dwyer and sherwin on healthcare

dwyer and sherwin on healthcare - PHL116 Delivery of Health...

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PHL116 Delivery of Health Care Introduction: In a sense, contemporary medical ethics is only just coming to terms with issues of race and gender in health care and medical research. The articles in this section represent a subset of the kinds of issues being addressed, including views as to how to restructure medical ethics and the health care profession in order to cope with the lack of equity in the current American health care system. 1. James Dwyer, “Illegal Immigrants, Health Care, and Social Responsibility” Dwyer is concerned with current responses to the issue of providing illegal immigrants with health care. He asks, “Do societies have an ethical responsibility to provide health care for them and to promote their health?” He identifies two predominant responses: (1) the argument from nationalism —that only American citizens, who are in this country legally, should be given health care and (2) the argument from humanism —that all people (in the world) should be given health care. He thinks “the first focuses too narrowly on what we owe people based on legal rights and formal citizenship” and that the second “focuses too broadly on what we owe people qua human beings” and that “we need a perspective in between.” (246) - Illegal immigration is complex – it involves men and increasingly more and more women who perform menial tasks for little compensation. The various ethical frameworks to which we may appeal, claims Dwyer, do not adequately deal with this complexity. __ A Matter of Desert Dwyer considers 2 laws that have been debated in the courts concerning providing health care to illegal immigrants. The first, the “Illegal Immigration Reform and Immigrant Responsibility Act” (1996) made illegal immigrants ineligible for Medicaid, but the government did continue to reimburse states for emergency service for illegal immigrants. The second proposal, Proposition 187 came on the books in California (1994) proposed to deny publicly funded health care, social services and education to illegal immigrants. Only those immigrants who had a medical emergency were given care. 59% of the voters approved this bill, but it was never implemented. Dwyer considers the kinds of arguments that were on the floor when the proposition was being considered: (1) Illegal immigrants should be denied public benefits because they are in the country illegally. - Dwyer claims this is not a good argument, because many people break the law and it is an open question whether this should disqualify people from public services—it really depends on a lot of factors. - For example, many people break tax laws (2) Argument from Desert: Why should illegal immigrants be given more comfort and consideration than our own citizens? Or, in other words, given our limited budget for 1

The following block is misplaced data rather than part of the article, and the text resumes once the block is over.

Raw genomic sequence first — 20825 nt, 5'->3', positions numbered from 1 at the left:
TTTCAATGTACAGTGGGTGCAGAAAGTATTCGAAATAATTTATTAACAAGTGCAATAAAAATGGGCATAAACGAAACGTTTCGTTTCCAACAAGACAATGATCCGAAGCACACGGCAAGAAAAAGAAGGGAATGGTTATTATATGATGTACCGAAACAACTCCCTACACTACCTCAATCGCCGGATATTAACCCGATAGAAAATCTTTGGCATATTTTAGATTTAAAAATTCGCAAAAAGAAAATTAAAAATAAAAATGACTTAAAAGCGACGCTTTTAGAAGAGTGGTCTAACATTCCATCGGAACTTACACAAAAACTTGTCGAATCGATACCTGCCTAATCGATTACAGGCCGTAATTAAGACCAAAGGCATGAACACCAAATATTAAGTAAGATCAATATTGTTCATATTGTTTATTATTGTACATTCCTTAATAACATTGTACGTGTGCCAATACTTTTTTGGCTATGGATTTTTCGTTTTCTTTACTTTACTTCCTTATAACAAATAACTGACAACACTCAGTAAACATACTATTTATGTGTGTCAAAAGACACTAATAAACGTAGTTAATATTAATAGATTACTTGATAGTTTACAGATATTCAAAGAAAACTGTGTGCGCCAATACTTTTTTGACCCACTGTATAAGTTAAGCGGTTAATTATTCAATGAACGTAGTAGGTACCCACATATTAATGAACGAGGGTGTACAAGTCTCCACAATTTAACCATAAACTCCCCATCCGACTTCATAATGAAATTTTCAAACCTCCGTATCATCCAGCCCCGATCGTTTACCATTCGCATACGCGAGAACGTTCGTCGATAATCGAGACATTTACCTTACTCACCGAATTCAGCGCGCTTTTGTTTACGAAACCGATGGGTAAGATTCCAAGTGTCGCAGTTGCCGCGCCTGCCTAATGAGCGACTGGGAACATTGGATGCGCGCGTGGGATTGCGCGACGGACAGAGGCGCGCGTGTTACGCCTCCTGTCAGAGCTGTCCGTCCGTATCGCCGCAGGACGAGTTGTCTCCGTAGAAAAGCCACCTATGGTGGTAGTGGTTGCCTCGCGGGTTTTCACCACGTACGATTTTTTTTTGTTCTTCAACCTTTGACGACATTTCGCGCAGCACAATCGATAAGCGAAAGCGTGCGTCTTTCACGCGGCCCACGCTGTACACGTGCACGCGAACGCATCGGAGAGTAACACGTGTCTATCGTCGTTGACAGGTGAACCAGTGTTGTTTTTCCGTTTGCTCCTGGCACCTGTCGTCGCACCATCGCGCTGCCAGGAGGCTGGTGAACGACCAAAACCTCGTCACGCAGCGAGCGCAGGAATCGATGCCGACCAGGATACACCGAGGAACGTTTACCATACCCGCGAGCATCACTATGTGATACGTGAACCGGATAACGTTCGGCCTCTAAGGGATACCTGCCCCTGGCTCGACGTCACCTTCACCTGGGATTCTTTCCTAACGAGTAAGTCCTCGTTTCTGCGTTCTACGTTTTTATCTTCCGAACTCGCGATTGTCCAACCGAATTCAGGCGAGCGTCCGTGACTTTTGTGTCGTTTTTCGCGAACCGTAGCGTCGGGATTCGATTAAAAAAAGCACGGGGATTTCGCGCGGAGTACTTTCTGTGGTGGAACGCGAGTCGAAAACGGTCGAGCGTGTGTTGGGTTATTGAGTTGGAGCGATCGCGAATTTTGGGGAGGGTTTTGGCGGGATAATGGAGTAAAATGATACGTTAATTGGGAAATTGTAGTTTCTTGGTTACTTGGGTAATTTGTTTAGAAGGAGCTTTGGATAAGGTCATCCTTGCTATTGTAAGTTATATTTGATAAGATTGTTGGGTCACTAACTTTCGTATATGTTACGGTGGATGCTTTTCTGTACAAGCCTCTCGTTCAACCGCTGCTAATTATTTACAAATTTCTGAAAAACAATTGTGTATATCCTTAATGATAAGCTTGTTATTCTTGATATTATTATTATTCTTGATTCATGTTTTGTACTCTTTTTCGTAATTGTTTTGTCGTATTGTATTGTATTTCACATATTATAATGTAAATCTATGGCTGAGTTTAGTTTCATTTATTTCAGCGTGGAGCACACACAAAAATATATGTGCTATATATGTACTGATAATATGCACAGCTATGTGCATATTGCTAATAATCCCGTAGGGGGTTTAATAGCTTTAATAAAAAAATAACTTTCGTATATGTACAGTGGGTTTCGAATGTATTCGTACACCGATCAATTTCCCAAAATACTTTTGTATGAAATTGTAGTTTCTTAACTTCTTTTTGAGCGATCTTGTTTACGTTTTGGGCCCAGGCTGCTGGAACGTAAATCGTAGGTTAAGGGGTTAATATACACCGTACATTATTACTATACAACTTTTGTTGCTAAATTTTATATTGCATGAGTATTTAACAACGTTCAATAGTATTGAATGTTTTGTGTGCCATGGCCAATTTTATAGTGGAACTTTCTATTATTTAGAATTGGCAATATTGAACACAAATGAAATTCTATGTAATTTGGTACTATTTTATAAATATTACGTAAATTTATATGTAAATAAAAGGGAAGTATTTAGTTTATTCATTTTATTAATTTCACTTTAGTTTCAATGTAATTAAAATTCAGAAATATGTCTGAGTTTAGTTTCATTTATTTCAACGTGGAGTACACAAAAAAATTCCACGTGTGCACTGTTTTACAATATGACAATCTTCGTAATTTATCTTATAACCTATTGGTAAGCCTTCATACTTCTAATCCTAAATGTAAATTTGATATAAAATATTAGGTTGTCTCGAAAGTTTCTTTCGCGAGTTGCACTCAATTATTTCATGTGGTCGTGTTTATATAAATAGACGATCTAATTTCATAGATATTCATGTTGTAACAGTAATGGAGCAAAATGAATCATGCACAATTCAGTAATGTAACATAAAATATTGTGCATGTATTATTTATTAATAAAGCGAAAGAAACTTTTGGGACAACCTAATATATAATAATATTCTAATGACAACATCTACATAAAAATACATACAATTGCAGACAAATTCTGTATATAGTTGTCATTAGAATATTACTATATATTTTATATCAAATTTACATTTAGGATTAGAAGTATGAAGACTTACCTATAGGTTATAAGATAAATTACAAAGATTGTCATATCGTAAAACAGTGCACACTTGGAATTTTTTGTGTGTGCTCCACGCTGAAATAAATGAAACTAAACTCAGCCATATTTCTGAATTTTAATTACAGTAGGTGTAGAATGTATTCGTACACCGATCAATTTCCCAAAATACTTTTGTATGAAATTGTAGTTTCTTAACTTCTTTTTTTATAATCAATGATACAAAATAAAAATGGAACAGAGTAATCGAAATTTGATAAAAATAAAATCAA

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health care, US citizens and legal residents deserve health care more than illegal immigrants. -
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This note was uploaded on 06/15/2011 for the course PHL 116 taught by Professor Sullivan during the Fall '09 term at University of Alabama at Birmingham.

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dwyer and sherwin on healthcare - PHL116 Delivery of Health...

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